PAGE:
system_health
sp_server_diagnostics session
hkenginexesession
telemetry_xevents
*/
SELECT
name,
pending_buffers,
create_time,
session_source
FROM sys.dm_xe_sessions;
GO
/* Plug the trace name you want to stop and drop into
the commands below */
ALTER EVENT SESSION [Blocked Process Report]
ON SERVER
STATE = STOP;
GO
DROP EVENT SESSION [Blocked Process Report] ON SERVER
GO
/***********************************************************************
NOT SURE HOW MANY SERVER SIDE TRACES OR PROFILER TRACES YOU'RE RUNNING?
USE THIS TO CHECK, AND POSSIBLY STOP AND DELETE.
***********************************************************************/
/* Want to clean up a server side trace for the Blocked Process Report, or anything else? */
/* This will list all Server Side Traces (whether or not they have started) */
/* The default trace is usually trace id=1,
it will show as having no stop time and have a path like
D:\MSSQL\DATA\MSSQL13.MSSQLSERVER\MSSQL\Log\log_123.trc
*/
SELECT *
FROM sys.traces;
GO
/* To stop a trace, get the id from the query above */
/* Stop the trace by setting it to status = 0 */
EXEC sp_trace_setstatus @traceid = ? , @status = 0;
GO
/* Delete the trace by setting the status to 2 */
EXEC sp_trace_setstatus @traceid = ? , @status = 2;
GO

 

 

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10 Responses to Collecting the Blocked Process Report (XEvents and Server Side Trace)

  1. Garry Bargsley January 16, 2017 at 11:15 am #

    This is great information. I read your article and enabled this in a server side trace for a continued problem. I captured the problem and am not struggling to identify the root cause. Do you know how I can interpret the results to identify the type of lock causing the blocking and object?

  2. Garry Bargsley January 16, 2017 at 12:40 pm #

    Thank you, I will check both resources out.

  3. Garry Bargsley January 18, 2017 at 6:49 am #

    I have a question maybe you can help with. We have a SSIS package that has a long select query with multiple joins and temp variables. This process is doing a Sch-S lock. Then we have another job that runs at a similar time that is taking a Sch-M lock on the same schema that the Sch-S lock is on. Then anything that runs behind the process with the Sch-M lock is blocked and starts to back up. Is there a way to make the first process not take the Sch-S lock so it does not cause the Sch-M to cause ripple blocking?

    • Kendra Little January 18, 2017 at 10:45 am #

      Interesting!

      You need to have a shared schema lock to query a table. Even with NOLOCK/read uncommitted. Even with optimistic locking (snapshot / RCSI). Basically, SQL Server needs an assurance that the table you’re reading isn’t going to be dropped out from under it while you’re using it.

      What kind of command requires the SCH-M lock? That’s more unusual. If the command is something like an index rebuild or partition switch, you may be able to get around the blocking chain by using the WAIT_AT_LOW_PRIORITY option on the command. (SQL Server 2014 and higher.)

      • Garry Bargsley January 18, 2017 at 10:51 am #

        Our ETL guys have tried to be fancy with their data loads and are doing a sp_rename with an alter schema mixed in.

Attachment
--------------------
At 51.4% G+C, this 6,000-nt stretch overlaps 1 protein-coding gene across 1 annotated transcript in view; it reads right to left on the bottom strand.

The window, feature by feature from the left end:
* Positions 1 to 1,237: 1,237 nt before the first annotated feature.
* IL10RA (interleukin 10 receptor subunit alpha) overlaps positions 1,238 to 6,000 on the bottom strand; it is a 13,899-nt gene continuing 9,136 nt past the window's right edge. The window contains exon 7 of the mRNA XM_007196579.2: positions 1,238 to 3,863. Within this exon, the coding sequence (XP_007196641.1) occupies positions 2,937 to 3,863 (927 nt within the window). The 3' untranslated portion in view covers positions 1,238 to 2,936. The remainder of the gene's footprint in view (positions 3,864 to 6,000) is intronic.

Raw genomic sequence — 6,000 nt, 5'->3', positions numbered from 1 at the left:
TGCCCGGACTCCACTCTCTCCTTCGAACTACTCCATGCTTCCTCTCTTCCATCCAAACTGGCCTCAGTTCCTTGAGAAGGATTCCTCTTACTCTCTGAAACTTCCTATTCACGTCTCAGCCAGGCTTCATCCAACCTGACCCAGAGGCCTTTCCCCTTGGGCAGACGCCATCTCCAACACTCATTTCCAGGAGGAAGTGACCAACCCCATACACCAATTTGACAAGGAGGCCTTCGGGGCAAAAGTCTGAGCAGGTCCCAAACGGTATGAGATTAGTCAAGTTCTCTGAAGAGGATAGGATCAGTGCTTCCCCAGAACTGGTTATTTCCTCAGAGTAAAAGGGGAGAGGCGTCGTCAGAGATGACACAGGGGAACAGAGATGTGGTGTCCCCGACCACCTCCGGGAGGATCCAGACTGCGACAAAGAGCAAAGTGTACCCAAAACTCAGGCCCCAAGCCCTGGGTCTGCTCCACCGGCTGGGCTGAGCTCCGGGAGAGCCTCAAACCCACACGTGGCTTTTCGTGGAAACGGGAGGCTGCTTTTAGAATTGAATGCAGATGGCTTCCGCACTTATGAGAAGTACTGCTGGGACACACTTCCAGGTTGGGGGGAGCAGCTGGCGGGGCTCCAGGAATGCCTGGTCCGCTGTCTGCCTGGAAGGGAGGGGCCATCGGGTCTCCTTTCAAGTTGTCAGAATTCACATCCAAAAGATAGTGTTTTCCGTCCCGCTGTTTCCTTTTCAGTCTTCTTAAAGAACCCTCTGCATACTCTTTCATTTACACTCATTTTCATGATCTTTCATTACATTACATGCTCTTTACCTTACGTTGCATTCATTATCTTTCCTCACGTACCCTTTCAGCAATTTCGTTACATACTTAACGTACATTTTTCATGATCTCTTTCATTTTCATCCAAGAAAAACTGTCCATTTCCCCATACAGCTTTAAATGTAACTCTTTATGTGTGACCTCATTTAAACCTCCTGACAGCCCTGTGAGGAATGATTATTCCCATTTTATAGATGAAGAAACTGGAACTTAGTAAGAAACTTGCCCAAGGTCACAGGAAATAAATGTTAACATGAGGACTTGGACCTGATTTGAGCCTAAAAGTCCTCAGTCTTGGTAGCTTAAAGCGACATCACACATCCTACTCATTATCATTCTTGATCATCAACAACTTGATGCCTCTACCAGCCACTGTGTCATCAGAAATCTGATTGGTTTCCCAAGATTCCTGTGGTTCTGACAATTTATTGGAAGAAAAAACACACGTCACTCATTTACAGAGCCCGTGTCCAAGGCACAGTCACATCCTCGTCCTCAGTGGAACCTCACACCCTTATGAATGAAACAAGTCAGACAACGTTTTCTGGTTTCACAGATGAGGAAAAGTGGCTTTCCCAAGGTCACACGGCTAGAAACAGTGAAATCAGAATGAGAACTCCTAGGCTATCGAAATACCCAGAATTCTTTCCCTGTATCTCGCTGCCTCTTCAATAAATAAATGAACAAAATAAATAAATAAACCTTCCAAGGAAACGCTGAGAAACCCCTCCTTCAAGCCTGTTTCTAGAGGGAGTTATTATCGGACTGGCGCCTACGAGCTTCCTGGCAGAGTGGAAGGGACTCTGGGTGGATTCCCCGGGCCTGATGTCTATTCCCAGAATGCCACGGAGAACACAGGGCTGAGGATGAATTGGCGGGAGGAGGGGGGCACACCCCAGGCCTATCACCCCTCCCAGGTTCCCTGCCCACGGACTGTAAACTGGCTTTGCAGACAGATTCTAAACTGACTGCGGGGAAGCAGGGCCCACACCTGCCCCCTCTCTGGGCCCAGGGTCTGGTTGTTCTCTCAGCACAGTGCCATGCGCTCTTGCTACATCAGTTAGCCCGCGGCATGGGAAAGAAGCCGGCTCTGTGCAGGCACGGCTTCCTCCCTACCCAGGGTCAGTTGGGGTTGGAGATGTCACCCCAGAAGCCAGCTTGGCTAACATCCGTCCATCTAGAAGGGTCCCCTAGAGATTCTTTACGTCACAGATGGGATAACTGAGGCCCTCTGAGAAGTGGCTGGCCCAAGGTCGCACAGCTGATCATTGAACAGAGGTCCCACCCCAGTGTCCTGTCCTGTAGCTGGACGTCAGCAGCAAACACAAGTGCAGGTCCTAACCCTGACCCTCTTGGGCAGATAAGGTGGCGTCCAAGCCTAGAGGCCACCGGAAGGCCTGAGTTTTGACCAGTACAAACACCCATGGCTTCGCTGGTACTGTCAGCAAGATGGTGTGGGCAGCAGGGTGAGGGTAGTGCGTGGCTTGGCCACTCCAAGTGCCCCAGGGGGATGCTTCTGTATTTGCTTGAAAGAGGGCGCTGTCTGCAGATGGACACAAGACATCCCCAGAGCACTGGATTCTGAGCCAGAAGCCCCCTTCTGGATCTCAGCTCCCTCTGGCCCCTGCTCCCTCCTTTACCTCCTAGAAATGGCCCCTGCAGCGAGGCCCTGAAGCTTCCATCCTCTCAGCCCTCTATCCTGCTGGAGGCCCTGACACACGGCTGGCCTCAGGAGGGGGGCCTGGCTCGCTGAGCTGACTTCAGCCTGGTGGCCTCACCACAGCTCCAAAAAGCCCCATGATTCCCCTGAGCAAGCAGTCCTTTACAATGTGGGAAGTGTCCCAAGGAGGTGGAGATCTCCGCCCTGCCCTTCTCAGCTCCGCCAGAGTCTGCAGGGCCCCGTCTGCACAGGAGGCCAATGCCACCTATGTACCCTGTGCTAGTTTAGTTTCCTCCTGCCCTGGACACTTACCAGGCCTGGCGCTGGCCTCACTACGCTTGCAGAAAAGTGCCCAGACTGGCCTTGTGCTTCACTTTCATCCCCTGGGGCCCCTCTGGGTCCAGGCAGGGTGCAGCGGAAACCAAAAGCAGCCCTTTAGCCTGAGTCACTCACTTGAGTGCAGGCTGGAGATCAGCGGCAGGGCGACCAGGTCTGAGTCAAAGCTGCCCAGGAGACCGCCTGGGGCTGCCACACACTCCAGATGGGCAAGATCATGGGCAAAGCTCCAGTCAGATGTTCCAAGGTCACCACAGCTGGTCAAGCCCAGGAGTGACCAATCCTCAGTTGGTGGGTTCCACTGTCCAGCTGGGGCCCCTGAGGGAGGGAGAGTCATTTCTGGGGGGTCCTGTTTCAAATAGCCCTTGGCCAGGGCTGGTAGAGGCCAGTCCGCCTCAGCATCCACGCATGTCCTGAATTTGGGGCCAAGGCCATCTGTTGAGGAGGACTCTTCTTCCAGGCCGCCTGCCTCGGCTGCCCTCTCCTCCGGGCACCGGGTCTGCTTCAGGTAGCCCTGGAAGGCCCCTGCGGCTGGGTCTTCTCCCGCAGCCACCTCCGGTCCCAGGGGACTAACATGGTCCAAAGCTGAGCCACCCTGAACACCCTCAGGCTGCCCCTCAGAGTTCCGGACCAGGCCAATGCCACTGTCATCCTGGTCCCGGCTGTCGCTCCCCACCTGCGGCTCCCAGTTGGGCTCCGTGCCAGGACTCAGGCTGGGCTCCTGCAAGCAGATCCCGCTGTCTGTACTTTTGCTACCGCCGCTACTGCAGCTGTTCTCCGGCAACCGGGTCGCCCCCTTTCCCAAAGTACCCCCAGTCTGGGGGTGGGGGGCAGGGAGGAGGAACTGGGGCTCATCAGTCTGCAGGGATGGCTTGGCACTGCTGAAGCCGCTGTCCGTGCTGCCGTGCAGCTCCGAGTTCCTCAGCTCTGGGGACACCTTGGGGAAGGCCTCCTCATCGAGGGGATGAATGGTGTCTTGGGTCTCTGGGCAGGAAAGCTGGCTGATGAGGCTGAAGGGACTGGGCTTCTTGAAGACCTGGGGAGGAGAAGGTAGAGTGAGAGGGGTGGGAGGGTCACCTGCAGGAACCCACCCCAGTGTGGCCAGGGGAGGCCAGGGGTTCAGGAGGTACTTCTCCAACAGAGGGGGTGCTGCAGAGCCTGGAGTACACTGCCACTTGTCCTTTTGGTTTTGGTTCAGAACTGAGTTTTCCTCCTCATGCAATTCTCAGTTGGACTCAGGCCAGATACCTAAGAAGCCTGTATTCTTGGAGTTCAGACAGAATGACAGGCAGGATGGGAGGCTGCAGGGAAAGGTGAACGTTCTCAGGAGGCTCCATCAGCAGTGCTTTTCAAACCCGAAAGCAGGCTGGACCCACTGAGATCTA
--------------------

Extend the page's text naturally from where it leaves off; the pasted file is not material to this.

• Kendra Little January 18, 2017 at 11:02 am #

          Ah. Yeah, that’s a hard one.

          I just had an idea for one thing that might help. But it may be utterly terrible. I’ll play with it and report back.

        • Kendra Little January 18, 2017 at 12:13 pm #

          Alright, I did some quick testing, and there is an option that sucks less. It’s still not perfect, and it only works on SQL Server 2014 and higher, but it’s something.

          To change in the new data, you could ask your ETL team to test out a partition switching pattern instead of sp_rename. This will work even in old versions on Standard Edition as long as the tables only have one partition (every table has at least one).

          Here’s the basic pattern, although you might not want to use this duration or abort the blockers, it’s up to you:
          BEGIN TRAN

          ALTER TABLE dbo.ProductionTable SWITCH PARTITION 1 TO dbo.ProductionTableOld PARTITION 1
          WITH ( WAIT_AT_LOW_PRIORITY ( MAX_DURATION = 1 MINUTES, ABORT_AFTER_WAIT = BLOCKERS ));

          –Anyone who tries to query the table after the switch has happened and before
          –the transaction commits will be blocked: we’ve got a schema mod lock on the table

          ALTER TABLE dbo.StagingTable SWITCH PARTITION 1 TO dbo.ProductionTable PARTITION 1

          COMMIT

          The benefit here is that WAIT_AT_LOW_PRIORITY will not cause that big blocking chain you’re seeing now. It will simply sit to the side and wait, and the command controls how long, and whether it kills others, kills itself, or simply waits. It’s all up to you.

          You do have to create a table to switch out to, if you want to avoid deletes (TRUNCATE TABLE WITH PARTITION doesn’t have the WAIT_AT_LOW_PRIORITY even in 2016), but you wouldn’t be using any more space than you’re using now– you could just truncate it immediately after switch out.

          I’ll write up a blog post today with more code examples. I’m kind of excited that this works! Not sure why I didn’t put this together six months ago when I was thinking about how alter table switch works even in Standard Edition.

  4. Garry Bargsley January 18, 2017 at 12:37 pm #

    That is so helpful. Thank you so much for your input and research. Locking and blocking is not my specialty.

    • Kendra Little January 18, 2017 at 12:47 pm #

      Don’t worry, I teach classes on it, and it’s so complicated that I often feel the same way 😉